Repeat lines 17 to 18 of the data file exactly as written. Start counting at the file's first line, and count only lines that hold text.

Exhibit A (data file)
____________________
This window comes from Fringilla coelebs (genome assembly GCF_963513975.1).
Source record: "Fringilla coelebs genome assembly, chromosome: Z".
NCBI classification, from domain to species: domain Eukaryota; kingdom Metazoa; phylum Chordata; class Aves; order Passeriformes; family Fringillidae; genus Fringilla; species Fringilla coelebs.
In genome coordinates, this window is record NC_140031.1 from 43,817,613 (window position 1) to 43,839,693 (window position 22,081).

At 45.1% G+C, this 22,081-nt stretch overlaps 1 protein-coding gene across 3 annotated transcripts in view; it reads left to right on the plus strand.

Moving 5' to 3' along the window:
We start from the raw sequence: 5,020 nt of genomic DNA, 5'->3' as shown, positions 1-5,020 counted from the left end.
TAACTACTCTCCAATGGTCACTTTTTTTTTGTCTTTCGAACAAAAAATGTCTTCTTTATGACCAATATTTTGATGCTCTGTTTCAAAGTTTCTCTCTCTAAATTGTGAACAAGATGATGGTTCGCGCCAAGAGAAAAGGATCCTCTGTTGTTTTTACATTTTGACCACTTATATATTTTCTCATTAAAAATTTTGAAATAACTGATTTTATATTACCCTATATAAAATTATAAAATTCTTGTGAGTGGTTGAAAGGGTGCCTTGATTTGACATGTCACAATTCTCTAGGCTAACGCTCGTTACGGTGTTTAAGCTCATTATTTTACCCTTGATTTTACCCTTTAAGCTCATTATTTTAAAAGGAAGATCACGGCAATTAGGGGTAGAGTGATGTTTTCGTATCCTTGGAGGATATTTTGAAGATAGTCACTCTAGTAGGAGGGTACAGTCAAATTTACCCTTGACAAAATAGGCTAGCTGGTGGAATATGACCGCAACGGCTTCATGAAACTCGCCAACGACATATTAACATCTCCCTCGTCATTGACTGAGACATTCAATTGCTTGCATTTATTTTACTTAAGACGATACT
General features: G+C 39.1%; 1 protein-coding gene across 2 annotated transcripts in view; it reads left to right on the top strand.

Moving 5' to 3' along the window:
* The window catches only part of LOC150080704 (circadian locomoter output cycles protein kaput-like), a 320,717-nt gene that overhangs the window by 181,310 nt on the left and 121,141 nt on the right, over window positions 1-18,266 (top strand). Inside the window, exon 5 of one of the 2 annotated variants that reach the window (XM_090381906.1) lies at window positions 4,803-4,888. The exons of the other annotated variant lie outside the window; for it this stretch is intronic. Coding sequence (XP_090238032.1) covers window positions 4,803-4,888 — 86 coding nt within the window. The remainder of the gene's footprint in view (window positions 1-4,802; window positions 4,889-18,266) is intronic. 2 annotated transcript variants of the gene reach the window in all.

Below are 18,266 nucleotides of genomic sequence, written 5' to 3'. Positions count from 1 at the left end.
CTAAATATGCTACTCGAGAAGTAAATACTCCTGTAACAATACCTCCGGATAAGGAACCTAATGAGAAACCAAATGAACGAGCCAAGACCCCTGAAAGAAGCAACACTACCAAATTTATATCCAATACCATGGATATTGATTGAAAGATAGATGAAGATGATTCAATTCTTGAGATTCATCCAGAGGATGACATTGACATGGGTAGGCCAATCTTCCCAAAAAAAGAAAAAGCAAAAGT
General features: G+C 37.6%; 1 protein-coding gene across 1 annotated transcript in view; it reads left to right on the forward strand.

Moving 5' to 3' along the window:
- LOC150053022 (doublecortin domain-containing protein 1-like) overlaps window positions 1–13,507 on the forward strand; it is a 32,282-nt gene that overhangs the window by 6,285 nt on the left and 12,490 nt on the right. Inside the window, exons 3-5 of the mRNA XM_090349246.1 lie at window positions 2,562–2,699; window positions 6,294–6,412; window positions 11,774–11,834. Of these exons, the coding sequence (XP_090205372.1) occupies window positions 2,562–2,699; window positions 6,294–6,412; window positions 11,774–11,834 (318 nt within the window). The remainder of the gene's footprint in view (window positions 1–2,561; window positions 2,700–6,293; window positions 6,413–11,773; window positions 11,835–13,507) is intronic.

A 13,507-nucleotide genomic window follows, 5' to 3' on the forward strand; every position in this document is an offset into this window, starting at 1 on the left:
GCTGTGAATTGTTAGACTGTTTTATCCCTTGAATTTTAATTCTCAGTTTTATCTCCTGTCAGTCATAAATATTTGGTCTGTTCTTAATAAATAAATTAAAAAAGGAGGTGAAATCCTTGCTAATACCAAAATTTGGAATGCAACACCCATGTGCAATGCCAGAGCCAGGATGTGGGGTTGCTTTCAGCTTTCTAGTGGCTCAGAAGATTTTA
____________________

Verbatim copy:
A 13,507-nucleotide genomic window follows, 5' to 3' on the forward strand; every position in this document is an offset into this window, starting at 1 on the left:
GCTGTGAATTGTTAGACTGTTTTATCCCTTGAATTTTAATTCTCAGTTTTATCTCCTGTCAGTCATAAATATTTGGTCTGTTCTTAATAAATAAATTAAAAAAGGAGGTGAAATCCTTGCTAATACCAAAATTTGGAATGCAACACCCATGTGCAATGCCAGAGCCAGGATGTGGGGTTGCTTTCAGCTTTCTAGTGGCTCAGAAGATTTTA